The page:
Jamaican Shark Wade can't wait for World Cup Qualifiers | Jamaica | International Rugby League News

Date: 7/11/18

Duhaney Park Red Shark Renaldo ‘WD’ Wade can’t wait to take his place at the 2018 Americas Championship, which will also act as qualifiers for the 2021 Rugby League World Cup. The Jamaican centre, who scored a hat trick for his side in the domestic Grand Final as they won the double in 2018, has more reason than most to want to make his name on the wider stage.

Date: 7/11/18

Duhaney Park Red Shark Renaldo ‘WD’ Wade can’t wait to take his place at the 2018 Americas Championship, which will also act as qualifiers for the 2021 Rugby League World Cup. The Jamaican centre, who scored a hat trick for his side in the domestic Grand Final as they won the double in 2018, has more reason than most to want to make his name on the wider stage.

The University of North Florida, Jacksonville, will host two double-header rounds on 13th and 17th November 2018, and in the opening fixtures his Reggae Warriors take on Canada, the winners facing either hosts USA or Chile.

Wade knows a thing or two about overcoming adversity. The devoted father of a two-year-old daughter, he has lived in some of the capital Kingston's toughest neighbourhoods; Waltham Park, Callaloo Mews and Riverton City.

The 29-year-old is currently unemployed but dreams of playing semi professional rugby league, which is one of the reasons he can’t wait to join up with the rest of the squad, the bulk of whom will be travelling over from England, some of whom make their living from the sport.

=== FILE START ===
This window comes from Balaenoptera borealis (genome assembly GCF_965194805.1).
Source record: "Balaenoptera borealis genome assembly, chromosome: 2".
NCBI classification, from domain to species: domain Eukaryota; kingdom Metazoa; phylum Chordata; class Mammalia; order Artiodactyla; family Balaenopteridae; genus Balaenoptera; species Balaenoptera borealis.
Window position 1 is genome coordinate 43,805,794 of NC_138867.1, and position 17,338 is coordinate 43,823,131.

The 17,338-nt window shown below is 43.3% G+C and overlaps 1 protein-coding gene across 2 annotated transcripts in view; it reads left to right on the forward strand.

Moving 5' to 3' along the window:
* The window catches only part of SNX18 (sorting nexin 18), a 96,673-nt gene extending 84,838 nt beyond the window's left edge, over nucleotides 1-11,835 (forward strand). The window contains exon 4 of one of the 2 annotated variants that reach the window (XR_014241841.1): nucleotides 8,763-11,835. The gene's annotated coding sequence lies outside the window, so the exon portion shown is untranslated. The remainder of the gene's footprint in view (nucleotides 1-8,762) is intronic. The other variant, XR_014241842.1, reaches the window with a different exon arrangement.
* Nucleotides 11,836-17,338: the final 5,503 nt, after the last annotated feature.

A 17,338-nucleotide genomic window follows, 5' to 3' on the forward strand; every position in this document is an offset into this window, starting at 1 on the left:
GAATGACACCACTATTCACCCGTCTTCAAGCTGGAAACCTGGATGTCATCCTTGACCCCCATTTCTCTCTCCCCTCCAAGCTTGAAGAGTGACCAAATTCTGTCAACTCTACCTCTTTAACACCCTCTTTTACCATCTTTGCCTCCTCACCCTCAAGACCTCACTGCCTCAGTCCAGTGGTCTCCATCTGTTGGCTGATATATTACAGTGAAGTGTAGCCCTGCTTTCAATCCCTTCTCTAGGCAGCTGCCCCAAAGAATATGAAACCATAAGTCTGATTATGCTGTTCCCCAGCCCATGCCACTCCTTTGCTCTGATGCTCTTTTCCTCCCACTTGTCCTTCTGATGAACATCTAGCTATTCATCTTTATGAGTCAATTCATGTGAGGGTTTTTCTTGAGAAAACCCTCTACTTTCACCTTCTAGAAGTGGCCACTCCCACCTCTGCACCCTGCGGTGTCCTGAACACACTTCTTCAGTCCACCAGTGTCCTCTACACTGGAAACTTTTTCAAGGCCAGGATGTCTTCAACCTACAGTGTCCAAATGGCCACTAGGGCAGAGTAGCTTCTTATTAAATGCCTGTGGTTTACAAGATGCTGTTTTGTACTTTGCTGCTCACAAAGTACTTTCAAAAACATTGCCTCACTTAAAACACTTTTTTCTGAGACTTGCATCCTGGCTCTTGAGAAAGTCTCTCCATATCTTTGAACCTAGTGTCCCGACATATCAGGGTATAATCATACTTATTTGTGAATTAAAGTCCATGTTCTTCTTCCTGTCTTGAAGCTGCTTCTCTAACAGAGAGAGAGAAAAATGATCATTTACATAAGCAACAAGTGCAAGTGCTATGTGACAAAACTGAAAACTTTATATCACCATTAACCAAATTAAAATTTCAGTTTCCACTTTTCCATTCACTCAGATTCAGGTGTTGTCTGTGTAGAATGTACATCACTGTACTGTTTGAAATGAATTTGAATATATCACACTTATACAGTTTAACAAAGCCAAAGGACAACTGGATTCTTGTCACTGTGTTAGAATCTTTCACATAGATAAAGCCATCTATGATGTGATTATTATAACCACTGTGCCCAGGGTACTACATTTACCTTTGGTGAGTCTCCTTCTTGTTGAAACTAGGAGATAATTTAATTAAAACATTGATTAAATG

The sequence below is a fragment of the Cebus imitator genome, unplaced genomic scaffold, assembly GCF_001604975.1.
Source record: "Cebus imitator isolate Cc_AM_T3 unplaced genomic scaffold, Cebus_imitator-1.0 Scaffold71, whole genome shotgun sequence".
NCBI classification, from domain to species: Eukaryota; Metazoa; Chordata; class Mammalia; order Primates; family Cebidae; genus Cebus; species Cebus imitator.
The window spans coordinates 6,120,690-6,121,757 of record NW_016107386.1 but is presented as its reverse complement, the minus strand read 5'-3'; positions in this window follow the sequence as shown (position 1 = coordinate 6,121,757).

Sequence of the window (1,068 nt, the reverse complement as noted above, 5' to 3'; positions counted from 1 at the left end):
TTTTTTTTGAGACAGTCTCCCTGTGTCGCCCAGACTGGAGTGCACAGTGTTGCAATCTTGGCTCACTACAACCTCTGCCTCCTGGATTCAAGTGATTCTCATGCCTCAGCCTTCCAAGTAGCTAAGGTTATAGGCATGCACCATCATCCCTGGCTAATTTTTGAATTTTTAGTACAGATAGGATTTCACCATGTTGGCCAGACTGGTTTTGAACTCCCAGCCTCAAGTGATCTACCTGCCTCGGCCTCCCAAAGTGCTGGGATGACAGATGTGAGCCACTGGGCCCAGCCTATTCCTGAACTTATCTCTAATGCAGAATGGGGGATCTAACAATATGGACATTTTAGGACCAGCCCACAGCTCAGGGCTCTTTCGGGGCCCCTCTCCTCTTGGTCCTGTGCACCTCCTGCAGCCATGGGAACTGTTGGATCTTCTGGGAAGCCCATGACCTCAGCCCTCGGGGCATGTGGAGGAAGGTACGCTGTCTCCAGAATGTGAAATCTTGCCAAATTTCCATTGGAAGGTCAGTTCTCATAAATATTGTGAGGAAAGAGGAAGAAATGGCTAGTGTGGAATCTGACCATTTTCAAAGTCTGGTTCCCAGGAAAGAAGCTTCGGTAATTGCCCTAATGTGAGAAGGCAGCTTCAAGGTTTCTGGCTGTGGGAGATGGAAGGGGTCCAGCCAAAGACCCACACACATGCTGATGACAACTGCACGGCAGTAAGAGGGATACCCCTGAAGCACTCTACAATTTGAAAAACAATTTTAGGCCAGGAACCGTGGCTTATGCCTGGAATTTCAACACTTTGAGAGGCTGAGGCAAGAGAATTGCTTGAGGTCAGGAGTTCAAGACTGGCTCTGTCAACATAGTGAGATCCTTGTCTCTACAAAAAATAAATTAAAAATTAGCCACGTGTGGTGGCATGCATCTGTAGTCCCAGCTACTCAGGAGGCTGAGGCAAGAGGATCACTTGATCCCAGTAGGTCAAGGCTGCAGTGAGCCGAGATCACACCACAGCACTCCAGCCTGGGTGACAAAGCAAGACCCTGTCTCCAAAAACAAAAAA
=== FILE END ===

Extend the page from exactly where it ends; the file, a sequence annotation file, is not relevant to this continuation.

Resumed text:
“Living in the inner city and playing rugby league for my country has made me into a man my community looks up to,” said Wade, who first debuted for Jamaica in 2011. “It made me very disciplined, going to practice and matches, which has always been a challenge because of a lack of money. A lot of the time I had to walk there.

“But it is something I love. Playing for the national team has made me a better person, that’s when I started to realise that people were watching me and that I needed to present myself in a respectable manner.”

It was rugby league that enabled Wade to escape the cycle of violence and despair that affected many young men he grew up with.

“Playing for the Warriors has also given me a lot of travel exposure and experiences I wouldn’t otherwise have had,” Wade noted. “If it wasn’t for rugby I probably wouldn’t have left the island, so it has been my way from crime in my community.”

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